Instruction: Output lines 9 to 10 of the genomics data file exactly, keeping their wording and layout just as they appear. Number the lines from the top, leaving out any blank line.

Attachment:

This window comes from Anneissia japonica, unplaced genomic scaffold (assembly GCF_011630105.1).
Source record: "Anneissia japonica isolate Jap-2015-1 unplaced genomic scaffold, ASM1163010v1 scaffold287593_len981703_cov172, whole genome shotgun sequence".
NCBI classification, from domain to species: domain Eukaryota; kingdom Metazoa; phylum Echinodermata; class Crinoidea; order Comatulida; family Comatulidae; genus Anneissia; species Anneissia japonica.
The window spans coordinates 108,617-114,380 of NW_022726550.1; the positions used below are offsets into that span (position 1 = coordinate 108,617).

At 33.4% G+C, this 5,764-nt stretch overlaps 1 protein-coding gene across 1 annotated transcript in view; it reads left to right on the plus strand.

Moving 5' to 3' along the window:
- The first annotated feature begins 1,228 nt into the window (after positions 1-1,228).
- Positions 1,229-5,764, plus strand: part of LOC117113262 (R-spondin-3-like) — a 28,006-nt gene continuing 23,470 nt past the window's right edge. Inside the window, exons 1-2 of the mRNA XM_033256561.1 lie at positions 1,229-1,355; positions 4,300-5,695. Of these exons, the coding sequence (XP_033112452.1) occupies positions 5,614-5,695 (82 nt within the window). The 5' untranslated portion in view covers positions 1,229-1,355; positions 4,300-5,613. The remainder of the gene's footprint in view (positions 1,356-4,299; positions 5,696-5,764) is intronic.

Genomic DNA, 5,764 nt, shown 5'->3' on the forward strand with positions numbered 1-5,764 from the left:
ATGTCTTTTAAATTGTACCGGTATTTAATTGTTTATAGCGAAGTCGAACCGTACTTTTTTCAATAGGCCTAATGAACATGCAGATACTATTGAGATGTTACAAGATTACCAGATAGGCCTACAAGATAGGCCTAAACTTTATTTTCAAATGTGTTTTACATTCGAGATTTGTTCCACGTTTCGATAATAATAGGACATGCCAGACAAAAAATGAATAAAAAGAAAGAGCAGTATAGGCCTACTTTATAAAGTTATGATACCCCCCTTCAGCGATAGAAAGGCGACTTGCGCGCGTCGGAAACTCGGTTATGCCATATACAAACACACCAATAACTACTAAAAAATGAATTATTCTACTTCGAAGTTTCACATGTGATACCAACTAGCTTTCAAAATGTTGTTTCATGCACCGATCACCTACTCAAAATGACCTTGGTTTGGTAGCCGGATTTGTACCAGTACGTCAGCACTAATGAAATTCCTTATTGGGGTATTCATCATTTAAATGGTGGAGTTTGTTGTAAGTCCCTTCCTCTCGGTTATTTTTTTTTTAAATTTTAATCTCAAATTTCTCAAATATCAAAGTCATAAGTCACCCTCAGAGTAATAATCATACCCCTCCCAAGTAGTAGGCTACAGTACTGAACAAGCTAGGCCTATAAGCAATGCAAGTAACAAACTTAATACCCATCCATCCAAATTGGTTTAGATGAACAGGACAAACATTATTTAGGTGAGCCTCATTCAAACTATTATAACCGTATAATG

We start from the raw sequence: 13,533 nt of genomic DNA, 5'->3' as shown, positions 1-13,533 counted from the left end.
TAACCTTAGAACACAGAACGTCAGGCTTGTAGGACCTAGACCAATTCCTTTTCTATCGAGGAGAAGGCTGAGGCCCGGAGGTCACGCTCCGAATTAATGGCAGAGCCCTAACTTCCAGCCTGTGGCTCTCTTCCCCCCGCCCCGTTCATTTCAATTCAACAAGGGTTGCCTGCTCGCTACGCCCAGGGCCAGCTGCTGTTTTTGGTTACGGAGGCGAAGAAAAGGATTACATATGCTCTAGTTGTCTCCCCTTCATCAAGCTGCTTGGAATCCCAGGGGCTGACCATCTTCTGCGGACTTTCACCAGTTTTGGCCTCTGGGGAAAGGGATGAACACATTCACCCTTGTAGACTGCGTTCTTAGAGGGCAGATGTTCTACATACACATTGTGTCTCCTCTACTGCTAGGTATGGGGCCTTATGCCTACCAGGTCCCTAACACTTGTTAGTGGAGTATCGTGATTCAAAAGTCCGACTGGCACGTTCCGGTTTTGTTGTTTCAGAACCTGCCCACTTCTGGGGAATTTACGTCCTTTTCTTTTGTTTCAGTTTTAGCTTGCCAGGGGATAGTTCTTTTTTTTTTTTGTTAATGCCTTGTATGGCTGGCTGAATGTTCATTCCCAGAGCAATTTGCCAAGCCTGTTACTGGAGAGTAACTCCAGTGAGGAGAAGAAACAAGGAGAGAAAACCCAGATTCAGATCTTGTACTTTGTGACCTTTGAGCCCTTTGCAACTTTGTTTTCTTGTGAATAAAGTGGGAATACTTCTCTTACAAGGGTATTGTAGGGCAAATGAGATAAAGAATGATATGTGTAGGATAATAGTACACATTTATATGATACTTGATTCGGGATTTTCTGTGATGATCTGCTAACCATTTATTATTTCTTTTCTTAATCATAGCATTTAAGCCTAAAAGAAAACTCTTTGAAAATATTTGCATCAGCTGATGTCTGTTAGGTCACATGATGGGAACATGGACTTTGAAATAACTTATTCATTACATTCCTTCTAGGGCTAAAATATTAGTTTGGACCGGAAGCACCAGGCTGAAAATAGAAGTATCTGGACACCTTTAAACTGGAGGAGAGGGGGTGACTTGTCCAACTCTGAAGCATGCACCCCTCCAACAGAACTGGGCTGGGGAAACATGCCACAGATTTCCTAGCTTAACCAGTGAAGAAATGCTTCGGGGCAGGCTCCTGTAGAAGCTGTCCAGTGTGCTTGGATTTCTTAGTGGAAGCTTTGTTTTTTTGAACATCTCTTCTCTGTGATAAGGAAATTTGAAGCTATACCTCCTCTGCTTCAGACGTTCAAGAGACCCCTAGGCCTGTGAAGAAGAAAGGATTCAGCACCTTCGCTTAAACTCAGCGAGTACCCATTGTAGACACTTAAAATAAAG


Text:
Genomic DNA, 5,764 nt, shown 5'->3' on the forward strand with positions numbered 1-5,764 from the left:
ATGTCTTTTAAATTGTACCGGTATTTAATTGTTTATAGCGAAGTCGAACCGTACTTTTTTCAATAGGCCTAATGAACATGCAGATACTATTGAGATGTTACAAGATTACCAGATAGGCCTACAAGATAGGCCTAAACTTTATTTTCAAATGTGTTTTACATTCGAGATTTGTTCCACGTTTCGATAATAATAGGACATGCCAGACAAAAAATGAATAAAAAGAAAGAGCAGTATAGGCCTACTTTATAAAGTTATGATACCCCCCTTCAGCGATAGAAAGGCGACTTGCGCGCGTCGGAAACTCGGTTATGCCATATACAAACACACCAATAACTACTAAAAAATGAATTATTCTACTTCGAAGTTTCACATGTGATACCAACTAGCTTTCAAAATGTTGTTTCATGCACCGATCACCTACTCAAAATGACCTTGGTTTGGTAGCCGGATTTGTACCAGTACGTCAGCACTAATGAAATTCCTTATTGGGGTATTCATCATTTAAATGGTGGAGTTTGTTGTAAGTCCCTTCCTCTCGGTTATTTTTTTTTTAAATTTTAATCTCAAATTTCTCAAATATCAAAGTCATAAGTCACCCTCAGAGTAATAATCATACCCCTCCCAAGTAGTAGGCTACAGTACTGAACAAGCTAGGCCTATAAGCAATGCAAGTAACAAACTTAATACCCATCCATCCAAATTGGTTTAGATGAACAGGACAAACATTATTTAGGTGAGCCTCATTCAAACTATTATAACCGTATAATG